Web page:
Gerald Locklin (universitaire ex - alcoolique, l'un des rares amis de Bukowski) est inconnu en France et pourtant c'est l'une des figures littéraires les plus importantes de la côte ouest américaine. Ce livre très autobiographique est un concentré de satire sociale…
Although pianist Hank Jones gets first billing on this two-disc set from Lone Hill Jazz, it actually contains three complete Tyree Glenn-led sessions that were originally released on LP by Roulette Records as At the Embers, At the Roundtable and At the London House in 1957, 1958 and 1961. Featuring Glenn on trombone and vibraphone running through swing and bop standards backed by a world-class rhythm section of Jones, Milt Hinton and Jo Jones, Quintet/Sextet Complete Recordings makes a fine introduction to an often over-looked and completely professional jazz player.
Pianist Hank Jones' first LP consists of six piano solos from 1947 and four trio numbers (with guitarist Johnny Smith and bassist Ray Brown) from 1953. Particularly on the unaccompanied solos, Jones shows off the influence of Art Tatum, while the trio cuts are more boppish and sometimes recall the King Cole Trio. Excellent music.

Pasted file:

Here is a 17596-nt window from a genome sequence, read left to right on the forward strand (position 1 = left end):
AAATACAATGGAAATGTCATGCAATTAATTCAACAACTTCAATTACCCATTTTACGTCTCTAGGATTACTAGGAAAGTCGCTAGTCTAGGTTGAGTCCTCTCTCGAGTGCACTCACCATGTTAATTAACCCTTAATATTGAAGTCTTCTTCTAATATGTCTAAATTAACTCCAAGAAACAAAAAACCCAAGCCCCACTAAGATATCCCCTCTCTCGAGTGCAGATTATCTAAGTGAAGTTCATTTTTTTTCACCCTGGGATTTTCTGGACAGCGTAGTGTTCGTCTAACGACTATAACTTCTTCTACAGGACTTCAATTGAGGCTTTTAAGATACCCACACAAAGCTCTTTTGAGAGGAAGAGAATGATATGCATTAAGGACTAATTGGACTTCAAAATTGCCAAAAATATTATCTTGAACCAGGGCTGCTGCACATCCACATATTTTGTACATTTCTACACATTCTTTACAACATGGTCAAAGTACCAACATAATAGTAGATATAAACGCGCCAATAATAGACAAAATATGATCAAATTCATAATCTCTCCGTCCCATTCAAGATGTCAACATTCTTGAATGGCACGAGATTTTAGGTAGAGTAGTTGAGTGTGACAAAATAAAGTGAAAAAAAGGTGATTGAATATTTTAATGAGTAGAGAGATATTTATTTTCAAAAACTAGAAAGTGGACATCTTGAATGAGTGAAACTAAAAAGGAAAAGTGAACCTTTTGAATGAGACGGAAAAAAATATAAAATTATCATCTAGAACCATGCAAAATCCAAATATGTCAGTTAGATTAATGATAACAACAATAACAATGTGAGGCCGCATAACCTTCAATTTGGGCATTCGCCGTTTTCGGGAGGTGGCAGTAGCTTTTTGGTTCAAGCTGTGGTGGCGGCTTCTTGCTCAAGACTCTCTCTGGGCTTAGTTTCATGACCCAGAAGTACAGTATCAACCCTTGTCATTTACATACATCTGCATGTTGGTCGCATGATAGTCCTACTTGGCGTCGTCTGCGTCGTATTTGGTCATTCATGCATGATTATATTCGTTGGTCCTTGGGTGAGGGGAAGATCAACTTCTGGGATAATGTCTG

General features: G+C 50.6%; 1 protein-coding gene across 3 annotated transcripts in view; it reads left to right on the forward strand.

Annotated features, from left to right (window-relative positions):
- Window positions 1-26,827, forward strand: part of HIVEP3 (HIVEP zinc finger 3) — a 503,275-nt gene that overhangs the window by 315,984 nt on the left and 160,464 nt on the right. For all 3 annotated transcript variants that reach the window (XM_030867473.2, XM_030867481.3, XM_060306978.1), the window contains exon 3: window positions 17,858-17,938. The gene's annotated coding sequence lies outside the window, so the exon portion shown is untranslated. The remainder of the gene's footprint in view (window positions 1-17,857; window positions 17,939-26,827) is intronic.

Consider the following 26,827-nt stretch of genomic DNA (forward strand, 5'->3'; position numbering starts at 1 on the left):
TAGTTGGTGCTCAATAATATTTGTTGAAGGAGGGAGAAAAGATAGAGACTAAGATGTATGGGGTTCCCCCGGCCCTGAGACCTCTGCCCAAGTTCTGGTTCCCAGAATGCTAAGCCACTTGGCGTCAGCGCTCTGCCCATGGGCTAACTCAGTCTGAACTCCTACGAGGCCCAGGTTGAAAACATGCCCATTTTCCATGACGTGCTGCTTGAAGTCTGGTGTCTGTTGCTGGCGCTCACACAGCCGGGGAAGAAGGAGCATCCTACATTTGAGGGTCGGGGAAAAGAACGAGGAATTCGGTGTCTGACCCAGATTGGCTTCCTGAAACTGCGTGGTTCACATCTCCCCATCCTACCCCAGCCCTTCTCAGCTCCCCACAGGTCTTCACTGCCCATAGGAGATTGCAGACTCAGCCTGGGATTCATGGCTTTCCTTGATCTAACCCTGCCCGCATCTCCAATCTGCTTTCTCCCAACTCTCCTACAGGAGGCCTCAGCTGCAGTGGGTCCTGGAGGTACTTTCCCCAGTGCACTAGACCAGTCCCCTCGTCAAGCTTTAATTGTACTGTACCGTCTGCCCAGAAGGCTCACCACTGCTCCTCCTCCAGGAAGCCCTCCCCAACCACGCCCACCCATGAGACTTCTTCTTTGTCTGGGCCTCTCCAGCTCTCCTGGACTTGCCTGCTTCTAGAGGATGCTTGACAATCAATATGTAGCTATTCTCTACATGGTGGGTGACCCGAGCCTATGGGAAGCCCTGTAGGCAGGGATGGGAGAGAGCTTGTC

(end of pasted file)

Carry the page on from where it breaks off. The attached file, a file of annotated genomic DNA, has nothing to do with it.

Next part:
Features 24 bit remastering and comes with a mini-description. When Ray Charles' musical director has the words "blues" and "soul" in large type on the covers of his own releases, there's a strong chance that's what the listener will find inside. The Mr. Blues set from 1968 is Crawford and a small horn section playing rocking blues riffs with a crack rhythm section. Instrumental R&B doesn't get much hipper. Crawford's tough but lyrical sound – informed by a bebopper's command and facility – is tailor-made for this blues-charged music. Highlights include the title track, a cool, finger-popping "Route 66," a sleazy, churning "Lonely Avenue," and a couple of no-nonsense Crawford originals. A middle-of-the road "On a Clear Day (You Can See Forever)" is the only departure from the set's satisfyingly gritty feel.